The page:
Linked by Hadrien Grasland on Fri 27th May 2011 11:34 UTC
General Development After having an interesting discussion with Brendan on the topic of deadlocks in threaded and asynchronous event handling systems (see the comments on this blog post), I just had something to ask to the developers on OSnews: could you live without blocking API calls? Could you work with APIs where lengthy tasks like writing to a file, sending a signal, doing network I/O, etc is done in a nonblocking fashion, with only callbacks as a mechanism to return results and notify your software when an operation is done?
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Callback fragmentation
by ndrw on Sat 28th May 2011 06:56 UTC
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When implementing a callback-based API be careful not to fragment the callbacks too much.

Say, user starts an operation on some large data structure and requests notification when that data structure changes. Perhaps the callback function does some expensive tasks, like updating the GUI etc. The operation itself requires a lot of atomic operation to be performed on the data structure, thus it generates a lot of notification events.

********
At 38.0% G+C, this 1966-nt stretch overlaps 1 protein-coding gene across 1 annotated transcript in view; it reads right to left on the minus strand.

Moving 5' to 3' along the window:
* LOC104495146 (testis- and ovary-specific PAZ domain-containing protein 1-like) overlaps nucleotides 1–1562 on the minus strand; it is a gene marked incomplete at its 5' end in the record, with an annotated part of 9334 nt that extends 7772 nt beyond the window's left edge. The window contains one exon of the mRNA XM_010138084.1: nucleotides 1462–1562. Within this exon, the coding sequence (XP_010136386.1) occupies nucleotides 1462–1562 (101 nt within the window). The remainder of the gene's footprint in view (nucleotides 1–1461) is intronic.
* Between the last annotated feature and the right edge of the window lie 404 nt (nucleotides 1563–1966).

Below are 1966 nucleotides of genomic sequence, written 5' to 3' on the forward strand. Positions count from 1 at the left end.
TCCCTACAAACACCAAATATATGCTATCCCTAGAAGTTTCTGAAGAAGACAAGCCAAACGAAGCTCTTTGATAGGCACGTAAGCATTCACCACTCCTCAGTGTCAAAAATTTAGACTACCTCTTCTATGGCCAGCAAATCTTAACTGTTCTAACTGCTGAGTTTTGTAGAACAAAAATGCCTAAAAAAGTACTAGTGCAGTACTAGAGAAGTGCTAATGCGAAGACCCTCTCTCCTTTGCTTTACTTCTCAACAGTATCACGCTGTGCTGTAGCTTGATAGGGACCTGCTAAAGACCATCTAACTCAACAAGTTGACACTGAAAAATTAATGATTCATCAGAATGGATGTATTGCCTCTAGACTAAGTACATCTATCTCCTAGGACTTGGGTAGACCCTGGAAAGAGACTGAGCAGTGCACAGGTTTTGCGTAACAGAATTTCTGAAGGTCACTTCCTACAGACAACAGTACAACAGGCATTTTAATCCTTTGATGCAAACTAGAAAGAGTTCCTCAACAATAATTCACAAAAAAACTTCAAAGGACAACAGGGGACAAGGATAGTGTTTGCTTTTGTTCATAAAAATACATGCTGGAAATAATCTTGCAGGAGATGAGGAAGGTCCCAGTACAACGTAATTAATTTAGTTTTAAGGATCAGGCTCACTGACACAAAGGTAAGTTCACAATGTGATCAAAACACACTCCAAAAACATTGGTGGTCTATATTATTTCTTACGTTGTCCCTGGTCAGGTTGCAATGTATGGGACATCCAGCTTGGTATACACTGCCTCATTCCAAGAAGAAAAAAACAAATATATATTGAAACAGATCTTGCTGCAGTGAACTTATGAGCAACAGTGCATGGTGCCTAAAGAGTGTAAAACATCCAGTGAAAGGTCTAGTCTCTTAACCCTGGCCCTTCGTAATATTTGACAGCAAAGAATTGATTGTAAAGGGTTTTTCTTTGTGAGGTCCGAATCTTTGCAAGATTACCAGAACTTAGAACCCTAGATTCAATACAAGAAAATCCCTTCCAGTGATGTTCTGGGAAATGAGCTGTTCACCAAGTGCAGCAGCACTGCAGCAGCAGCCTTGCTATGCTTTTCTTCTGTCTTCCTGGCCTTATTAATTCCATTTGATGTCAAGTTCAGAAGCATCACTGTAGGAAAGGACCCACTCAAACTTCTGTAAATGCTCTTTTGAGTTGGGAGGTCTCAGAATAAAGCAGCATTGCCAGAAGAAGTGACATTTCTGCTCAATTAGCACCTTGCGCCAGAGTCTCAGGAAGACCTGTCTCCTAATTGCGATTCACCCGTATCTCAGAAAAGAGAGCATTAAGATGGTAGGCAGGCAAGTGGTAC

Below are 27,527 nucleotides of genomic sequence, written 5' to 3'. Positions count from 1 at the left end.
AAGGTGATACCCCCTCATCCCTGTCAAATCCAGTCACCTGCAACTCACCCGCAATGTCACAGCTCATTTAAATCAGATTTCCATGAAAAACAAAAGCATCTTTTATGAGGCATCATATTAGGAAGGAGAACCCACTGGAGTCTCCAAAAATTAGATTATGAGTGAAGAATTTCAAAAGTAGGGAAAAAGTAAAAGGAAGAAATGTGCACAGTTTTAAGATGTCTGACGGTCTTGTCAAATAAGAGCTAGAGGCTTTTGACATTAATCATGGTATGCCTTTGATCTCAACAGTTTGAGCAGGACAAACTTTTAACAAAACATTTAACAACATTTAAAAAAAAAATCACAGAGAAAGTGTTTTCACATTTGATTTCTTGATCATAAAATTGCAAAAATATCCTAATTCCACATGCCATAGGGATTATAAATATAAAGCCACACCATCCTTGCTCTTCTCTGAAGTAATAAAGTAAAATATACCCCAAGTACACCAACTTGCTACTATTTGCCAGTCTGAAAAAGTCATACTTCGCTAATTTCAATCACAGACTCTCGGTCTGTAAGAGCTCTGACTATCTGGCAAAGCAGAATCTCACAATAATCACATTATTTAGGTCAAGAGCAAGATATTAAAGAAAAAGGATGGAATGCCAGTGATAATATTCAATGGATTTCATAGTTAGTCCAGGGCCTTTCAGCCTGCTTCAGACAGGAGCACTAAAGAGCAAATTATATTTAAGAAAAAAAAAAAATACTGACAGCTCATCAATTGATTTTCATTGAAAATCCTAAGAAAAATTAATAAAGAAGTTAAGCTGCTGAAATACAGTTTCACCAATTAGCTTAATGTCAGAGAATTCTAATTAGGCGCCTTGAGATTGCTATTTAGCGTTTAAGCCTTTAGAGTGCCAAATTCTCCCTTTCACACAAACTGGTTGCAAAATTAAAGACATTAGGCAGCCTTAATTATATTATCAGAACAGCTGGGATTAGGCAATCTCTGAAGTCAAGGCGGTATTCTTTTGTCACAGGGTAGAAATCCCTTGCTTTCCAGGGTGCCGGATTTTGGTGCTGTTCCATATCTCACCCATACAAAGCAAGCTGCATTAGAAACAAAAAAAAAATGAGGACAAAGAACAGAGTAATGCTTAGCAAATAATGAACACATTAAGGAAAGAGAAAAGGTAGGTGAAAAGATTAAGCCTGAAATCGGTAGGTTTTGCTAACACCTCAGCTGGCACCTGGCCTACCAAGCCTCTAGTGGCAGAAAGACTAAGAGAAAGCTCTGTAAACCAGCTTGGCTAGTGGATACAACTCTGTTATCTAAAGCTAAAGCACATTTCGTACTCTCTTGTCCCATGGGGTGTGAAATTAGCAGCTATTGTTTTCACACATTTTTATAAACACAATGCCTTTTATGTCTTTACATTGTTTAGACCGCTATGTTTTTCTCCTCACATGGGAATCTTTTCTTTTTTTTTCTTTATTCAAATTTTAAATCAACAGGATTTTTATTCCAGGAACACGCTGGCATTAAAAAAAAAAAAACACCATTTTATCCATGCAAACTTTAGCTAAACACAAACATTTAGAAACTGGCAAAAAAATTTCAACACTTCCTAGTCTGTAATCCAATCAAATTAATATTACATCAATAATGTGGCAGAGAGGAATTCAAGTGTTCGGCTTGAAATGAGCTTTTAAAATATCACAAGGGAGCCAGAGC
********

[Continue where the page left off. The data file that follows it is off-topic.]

If you implemented this naively and update the user after every changes to the data structure (1), the user function would needlessly be called multiple times, consuming a lot of CPU time.

If you notified the user only at the successful completion of the whole task (2), then the user wouldn't be at all aware of the progress of the operation he started.

What you probably want to do instead, is to collect the notifications like in (2) and emit user code notifications periodically + immediately after the whole operation has finished. This probably requires some concurrency in your code but it can be done cooperatively if your main loop supports timers and idle events.

Reply Score: 3

RE: Callback fragmentation
by Neolander on Sat 28th May 2011 09:48 in reply to "Callback fragmentation"
Neolander Member since:

I don't understand: why would the code require a notification each time a data structure changes after having started a big operation on it, instead of asking for a notification once the big operation is over? More important, why would they put a very intensive callback function on something as fine-grained as changing a data structure ?

If you can prove that this is a valid use case and not poor programming practices at work, a feature that gives notifications a "cooldown time" could indeed be the right answer.

Edited 2011-05-28 09:52 UTC

Reply Parent Score: 1

RE[2]: Callback fragmentation
by ndrw on Sun 29th May 2011 04:36 in reply to "RE: Callback fragmentation"
ndrw Member since:

Well, that's a simple MVC pattern at work, which is also a kind of an asynchronous framework. I wouldn't call it a bad programming practice, quite the opposite. It does what it is designed for - separating concerns. The idea is that you do what you want to do on the Model and leave the task of updating the View to the framework.

And it works well too, if only you remember not to use the naive implementation for anything but the simplest models.

Reply Parent Score: 2